How to raise a school’s failing grade: Get students to say they’ll sign up with Uncle Sam


A dozen Texas school districts are under state investigation after reporting high numbers of graduates intending to enlist in the military, a statistic that can help boost the ratings of otherwise ailing schools that are trying to avoid state penalties or additional scrutiny.

Under state law, the number of students intending to enlist is among the factors used to determine a district’s accountability rating with the state. High enlistment numbers can help, offsetting other weaknesses, including low test scores. The state grades districts on an A to F scale, with lower-performing schools becoming subject to state takeover or other actions.

Deciding school rankings partly on the basis of how many students take the military aptitude test opens the door for lower-performing districts to ignore or downplay what many educators consider more important indicators, like test scores and graduation rates.

The test is a national assessment given to individuals to gauge their fitness for enlisting in the military. It is available in thousands of schools nationally as part of vocational testing.

The Houston Chronicle in August reported that several Texas districts boosted their accountability ratings by one or two letter grades using the military test-taking numbers.

Topping the list of those schools citing military enlistment “intent” among its students is George Gervin Academy in San Antonio, which claimed in state filings that all 36 of its 2018 graduates had enlisted or intended to enlist.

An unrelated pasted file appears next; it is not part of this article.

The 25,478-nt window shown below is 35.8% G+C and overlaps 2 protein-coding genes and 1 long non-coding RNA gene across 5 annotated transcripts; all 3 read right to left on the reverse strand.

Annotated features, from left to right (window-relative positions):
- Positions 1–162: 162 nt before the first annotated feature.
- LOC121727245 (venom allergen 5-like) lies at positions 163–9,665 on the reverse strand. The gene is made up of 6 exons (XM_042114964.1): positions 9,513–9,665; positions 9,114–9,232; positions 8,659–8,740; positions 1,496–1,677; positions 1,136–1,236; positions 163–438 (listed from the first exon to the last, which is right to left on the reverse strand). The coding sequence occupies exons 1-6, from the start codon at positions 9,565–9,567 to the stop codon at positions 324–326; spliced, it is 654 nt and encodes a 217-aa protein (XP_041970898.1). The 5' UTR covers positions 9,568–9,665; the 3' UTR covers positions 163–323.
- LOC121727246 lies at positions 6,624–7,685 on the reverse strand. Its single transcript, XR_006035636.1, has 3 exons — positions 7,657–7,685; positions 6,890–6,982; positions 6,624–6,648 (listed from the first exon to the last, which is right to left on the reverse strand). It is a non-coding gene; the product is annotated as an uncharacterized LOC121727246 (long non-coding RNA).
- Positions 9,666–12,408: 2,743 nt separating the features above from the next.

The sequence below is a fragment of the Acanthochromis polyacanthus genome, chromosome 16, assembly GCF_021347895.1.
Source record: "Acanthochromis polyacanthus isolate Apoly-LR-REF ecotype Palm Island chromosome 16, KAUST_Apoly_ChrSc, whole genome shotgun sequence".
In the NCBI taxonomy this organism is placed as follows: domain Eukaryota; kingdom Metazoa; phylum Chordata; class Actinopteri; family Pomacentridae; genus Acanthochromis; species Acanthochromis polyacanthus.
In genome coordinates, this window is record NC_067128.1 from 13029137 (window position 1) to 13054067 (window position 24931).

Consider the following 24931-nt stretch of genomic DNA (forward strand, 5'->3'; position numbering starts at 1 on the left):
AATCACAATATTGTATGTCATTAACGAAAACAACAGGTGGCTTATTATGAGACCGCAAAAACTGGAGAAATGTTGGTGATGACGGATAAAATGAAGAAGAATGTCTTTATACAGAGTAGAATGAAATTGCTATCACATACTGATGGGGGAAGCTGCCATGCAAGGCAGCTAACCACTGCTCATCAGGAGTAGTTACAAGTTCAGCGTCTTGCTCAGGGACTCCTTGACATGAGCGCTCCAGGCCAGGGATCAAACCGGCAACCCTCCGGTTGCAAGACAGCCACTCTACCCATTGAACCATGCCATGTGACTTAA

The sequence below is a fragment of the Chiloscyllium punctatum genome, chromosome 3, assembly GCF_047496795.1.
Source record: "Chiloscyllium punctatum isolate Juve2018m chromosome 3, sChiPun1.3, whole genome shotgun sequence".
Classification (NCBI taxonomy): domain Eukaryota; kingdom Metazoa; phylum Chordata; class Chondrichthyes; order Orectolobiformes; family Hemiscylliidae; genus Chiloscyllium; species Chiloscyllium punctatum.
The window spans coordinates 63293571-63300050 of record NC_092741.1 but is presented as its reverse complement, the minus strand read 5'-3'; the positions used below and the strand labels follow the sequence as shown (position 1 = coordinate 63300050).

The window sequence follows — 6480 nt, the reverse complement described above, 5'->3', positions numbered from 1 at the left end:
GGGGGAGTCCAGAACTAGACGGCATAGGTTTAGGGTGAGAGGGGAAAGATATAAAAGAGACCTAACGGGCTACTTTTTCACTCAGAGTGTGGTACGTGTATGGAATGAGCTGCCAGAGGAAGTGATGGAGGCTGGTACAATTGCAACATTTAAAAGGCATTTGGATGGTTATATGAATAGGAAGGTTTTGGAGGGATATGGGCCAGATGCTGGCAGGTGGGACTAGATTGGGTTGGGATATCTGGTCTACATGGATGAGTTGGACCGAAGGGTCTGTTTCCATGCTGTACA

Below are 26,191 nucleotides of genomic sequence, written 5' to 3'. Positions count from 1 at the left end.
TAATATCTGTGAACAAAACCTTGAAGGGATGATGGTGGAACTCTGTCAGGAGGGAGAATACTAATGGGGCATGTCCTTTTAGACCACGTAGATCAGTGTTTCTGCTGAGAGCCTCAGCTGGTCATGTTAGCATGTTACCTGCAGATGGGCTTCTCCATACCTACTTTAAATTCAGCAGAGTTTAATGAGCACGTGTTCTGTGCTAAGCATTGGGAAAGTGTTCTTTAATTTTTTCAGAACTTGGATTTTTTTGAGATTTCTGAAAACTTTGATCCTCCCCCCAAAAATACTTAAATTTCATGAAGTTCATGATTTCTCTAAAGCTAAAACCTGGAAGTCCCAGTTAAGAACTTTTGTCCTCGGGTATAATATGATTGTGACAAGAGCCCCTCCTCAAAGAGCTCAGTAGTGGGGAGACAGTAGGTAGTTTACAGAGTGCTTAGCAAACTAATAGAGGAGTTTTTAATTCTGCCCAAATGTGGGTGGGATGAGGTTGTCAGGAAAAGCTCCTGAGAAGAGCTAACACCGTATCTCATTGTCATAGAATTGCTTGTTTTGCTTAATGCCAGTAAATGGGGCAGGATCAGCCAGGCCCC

The founder of the school, state Rep. Barbara Gervin-Hawkins, D-San Antonio, told the San Antonio Express-News that the figures for the charter school are solid. The newspaper said the Gervin schools received an A grade from the TEA for the last two years, “partly on the strength of a high ranking in college and career readiness driven mainly by the military metric.”

“We normally, because of the student population we serve, we promote the military because a lot of them don’t have the financial resources or family support to go directly into college,” Gervin-Hawkins told the newspaper. “So we believe the military is an avenue — it provides the discipline, the support and the financial resources.” 

The Texas Education Agency includes the fact that students have taken the test in its school grading system. But it lacks any way to verify whether the test-taking leads to enlistment. A TEA report notes that, “For reasons of national security and privacy, the [defense] department is unable to share post-enlistment data with TEA or districts.”

The education agency, though, is seeking to fix that.

“The TEA is actively working to improve its data collection process and is currently engaged in the development of a memorandum of understanding with the Department of Defense in order to obtain enlistment data directly from the DoD,” TEA spokesman Jacob Kobersky said in an email. “The Agency anticipates receiving the initial dataset in the first half of 2020.” 

The rules posted on the Texas Education Agency’s website clearly state that a district cannot count a student as “intending to enlist” solely because the student took the military suitability test.  It can, however, use that as part of the documentation to show the student’s intent.

Texas school districts are legally required to offer the test – called the Armed Services Vocational Aptitude Battery because of legislation passed in 2017, authored by state Sen. Donna Campbell, R-New Braunfels. Military enlistments were considered as part of a school or district’s grade for the first time that year.

Steve Miller can be reached at [email protected].


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